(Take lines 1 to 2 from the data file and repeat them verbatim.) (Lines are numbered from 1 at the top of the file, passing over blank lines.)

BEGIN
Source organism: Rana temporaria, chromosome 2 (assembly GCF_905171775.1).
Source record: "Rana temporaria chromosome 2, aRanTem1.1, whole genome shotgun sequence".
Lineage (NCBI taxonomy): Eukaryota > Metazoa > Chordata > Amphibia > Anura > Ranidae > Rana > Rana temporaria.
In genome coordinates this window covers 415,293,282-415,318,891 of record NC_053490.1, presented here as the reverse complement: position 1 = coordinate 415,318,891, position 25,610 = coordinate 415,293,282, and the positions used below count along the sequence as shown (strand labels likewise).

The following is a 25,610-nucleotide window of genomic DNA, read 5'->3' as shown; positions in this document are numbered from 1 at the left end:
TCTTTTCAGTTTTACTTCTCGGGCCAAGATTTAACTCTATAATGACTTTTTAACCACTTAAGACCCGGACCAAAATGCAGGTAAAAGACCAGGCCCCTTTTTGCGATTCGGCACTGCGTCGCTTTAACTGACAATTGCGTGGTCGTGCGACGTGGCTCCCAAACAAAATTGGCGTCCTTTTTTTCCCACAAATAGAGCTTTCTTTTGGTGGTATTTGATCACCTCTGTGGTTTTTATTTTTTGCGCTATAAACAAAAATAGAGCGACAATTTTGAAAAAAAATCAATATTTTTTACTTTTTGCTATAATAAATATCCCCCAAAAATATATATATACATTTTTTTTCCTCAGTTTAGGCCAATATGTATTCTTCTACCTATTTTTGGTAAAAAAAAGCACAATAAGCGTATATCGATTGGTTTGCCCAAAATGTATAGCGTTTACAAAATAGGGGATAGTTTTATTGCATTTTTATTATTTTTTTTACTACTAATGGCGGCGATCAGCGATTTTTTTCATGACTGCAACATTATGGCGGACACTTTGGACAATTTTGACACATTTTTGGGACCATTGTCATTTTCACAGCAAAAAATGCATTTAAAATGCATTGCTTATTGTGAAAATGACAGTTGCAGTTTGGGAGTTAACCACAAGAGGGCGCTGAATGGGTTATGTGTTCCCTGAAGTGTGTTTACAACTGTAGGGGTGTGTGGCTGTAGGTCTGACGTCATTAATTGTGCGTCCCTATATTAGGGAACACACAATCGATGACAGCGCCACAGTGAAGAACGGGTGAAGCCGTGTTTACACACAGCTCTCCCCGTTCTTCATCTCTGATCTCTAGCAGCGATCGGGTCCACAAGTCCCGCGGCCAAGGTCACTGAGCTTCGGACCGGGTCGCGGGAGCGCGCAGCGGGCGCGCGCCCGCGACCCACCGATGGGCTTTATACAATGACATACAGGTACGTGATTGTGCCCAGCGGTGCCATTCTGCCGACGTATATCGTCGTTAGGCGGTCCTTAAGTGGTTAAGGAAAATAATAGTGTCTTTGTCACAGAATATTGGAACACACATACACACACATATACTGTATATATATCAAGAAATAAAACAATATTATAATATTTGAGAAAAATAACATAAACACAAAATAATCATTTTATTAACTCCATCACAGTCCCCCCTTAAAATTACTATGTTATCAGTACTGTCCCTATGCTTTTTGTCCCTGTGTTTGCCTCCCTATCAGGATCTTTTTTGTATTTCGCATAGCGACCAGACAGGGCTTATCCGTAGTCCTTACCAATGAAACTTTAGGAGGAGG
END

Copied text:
Source organism: Rana temporaria, chromosome 2 (assembly GCF_905171775.1).
Source record: "Rana temporaria chromosome 2, aRanTem1.1, whole genome shotgun sequence".